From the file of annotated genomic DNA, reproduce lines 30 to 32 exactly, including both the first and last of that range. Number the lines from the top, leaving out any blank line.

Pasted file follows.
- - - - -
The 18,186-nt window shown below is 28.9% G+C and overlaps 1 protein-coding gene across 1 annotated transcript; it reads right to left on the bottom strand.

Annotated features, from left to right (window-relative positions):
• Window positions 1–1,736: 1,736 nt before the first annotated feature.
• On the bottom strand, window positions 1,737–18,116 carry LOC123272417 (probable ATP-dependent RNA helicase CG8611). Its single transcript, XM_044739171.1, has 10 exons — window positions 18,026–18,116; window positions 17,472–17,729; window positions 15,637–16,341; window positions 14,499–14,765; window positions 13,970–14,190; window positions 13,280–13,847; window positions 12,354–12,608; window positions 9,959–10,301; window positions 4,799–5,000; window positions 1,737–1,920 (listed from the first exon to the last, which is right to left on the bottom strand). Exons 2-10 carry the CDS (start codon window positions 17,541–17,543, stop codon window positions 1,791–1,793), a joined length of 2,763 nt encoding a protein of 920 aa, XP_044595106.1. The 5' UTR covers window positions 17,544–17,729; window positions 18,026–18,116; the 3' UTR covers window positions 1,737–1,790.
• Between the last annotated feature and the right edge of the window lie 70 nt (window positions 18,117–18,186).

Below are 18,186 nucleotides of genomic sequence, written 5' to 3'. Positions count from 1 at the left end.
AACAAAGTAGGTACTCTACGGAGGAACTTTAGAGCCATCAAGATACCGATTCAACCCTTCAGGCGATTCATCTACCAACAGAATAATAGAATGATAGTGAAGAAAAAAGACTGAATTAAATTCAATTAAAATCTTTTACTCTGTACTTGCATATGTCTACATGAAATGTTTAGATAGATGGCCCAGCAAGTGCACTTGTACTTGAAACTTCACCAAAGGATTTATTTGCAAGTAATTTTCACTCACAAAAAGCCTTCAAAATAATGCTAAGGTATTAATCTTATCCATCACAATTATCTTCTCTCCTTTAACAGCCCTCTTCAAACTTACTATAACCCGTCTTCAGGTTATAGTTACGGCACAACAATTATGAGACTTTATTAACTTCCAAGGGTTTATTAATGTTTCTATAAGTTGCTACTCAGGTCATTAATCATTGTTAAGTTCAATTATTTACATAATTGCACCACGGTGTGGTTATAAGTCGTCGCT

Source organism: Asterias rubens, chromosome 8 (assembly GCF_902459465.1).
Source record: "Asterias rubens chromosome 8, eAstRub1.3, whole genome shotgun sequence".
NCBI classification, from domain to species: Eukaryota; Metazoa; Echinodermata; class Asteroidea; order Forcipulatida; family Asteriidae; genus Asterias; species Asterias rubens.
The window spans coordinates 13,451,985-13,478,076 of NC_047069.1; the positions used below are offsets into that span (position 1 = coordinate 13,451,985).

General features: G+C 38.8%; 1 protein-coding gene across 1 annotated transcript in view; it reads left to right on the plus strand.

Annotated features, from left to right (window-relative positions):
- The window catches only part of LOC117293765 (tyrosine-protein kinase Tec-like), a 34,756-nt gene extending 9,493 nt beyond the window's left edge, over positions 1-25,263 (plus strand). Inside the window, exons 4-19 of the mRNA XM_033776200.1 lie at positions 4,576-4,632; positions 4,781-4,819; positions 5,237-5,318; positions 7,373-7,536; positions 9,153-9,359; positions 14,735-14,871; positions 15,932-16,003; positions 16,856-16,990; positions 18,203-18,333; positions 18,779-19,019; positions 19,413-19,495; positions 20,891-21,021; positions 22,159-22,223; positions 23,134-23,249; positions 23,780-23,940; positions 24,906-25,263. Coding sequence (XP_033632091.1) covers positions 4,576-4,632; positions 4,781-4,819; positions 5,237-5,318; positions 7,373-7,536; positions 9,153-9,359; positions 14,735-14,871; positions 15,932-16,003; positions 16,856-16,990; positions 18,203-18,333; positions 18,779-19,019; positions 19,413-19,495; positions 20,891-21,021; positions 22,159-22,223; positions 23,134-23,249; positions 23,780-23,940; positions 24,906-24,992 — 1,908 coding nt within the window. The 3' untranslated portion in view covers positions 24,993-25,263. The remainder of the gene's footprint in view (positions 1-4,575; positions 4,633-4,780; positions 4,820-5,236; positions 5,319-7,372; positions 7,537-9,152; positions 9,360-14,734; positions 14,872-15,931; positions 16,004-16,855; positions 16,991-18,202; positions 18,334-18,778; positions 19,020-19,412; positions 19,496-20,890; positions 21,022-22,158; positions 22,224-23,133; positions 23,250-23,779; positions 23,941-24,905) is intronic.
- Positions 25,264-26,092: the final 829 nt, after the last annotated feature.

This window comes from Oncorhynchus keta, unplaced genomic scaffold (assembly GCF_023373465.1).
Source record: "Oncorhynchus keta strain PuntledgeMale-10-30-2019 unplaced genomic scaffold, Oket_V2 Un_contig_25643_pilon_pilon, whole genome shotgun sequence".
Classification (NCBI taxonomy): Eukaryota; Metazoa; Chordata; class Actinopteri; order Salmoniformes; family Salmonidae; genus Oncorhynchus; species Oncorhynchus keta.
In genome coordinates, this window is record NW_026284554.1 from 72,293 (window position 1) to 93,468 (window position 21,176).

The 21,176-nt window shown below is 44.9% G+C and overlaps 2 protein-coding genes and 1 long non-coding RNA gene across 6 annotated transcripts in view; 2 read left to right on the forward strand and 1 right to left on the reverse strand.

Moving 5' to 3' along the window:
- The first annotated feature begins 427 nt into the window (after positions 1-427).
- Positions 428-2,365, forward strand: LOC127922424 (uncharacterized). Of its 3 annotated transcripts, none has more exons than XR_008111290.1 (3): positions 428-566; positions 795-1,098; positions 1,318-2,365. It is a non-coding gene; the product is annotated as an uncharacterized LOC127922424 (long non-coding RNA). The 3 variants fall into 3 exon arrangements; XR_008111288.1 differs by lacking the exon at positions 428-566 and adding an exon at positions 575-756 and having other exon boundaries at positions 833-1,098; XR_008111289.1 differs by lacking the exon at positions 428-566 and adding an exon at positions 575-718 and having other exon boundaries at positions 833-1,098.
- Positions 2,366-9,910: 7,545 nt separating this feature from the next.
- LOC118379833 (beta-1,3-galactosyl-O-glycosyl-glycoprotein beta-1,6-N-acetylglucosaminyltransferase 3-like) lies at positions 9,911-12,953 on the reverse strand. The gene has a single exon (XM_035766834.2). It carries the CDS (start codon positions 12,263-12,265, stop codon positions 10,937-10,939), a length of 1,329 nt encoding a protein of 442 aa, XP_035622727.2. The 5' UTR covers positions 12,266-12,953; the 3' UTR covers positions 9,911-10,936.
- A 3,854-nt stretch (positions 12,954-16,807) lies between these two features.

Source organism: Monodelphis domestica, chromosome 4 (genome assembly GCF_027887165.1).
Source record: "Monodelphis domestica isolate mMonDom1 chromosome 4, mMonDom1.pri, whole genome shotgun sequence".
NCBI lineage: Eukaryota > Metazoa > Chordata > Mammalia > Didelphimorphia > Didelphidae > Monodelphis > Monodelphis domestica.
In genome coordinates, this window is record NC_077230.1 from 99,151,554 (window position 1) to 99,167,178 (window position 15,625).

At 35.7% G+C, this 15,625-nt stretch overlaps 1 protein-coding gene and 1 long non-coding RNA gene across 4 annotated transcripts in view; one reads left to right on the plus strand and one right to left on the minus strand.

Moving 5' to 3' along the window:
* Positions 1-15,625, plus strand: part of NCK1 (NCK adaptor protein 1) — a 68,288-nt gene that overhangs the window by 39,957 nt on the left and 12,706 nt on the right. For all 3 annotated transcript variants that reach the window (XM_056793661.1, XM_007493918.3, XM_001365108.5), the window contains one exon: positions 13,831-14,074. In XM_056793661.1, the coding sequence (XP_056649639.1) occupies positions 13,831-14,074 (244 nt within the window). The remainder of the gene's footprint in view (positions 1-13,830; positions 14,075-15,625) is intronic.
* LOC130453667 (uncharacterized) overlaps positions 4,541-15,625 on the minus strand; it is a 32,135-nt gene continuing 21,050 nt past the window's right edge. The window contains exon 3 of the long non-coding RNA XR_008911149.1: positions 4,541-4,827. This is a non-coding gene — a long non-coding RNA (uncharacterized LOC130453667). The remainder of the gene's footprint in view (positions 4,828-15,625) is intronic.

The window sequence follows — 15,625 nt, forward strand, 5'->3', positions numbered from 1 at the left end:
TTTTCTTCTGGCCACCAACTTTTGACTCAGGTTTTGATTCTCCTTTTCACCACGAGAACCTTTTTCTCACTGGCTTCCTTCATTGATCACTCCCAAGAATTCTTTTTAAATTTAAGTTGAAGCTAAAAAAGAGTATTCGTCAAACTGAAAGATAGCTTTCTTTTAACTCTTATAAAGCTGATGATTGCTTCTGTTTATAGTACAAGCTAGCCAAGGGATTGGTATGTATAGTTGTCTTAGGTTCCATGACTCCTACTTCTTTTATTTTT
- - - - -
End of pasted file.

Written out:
In genome coordinates, this window is record NC_077230.1 from 99,151,554 (window position 1) to 99,167,178 (window position 15,625).

At 35.7% G+C, this 15,625-nt stretch overlaps 1 protein-coding gene and 1 long non-coding RNA gene across 4 annotated transcripts in view; one reads left to right on the plus strand and one right to left on the minus strand.

Moving 5' to 3' along the window: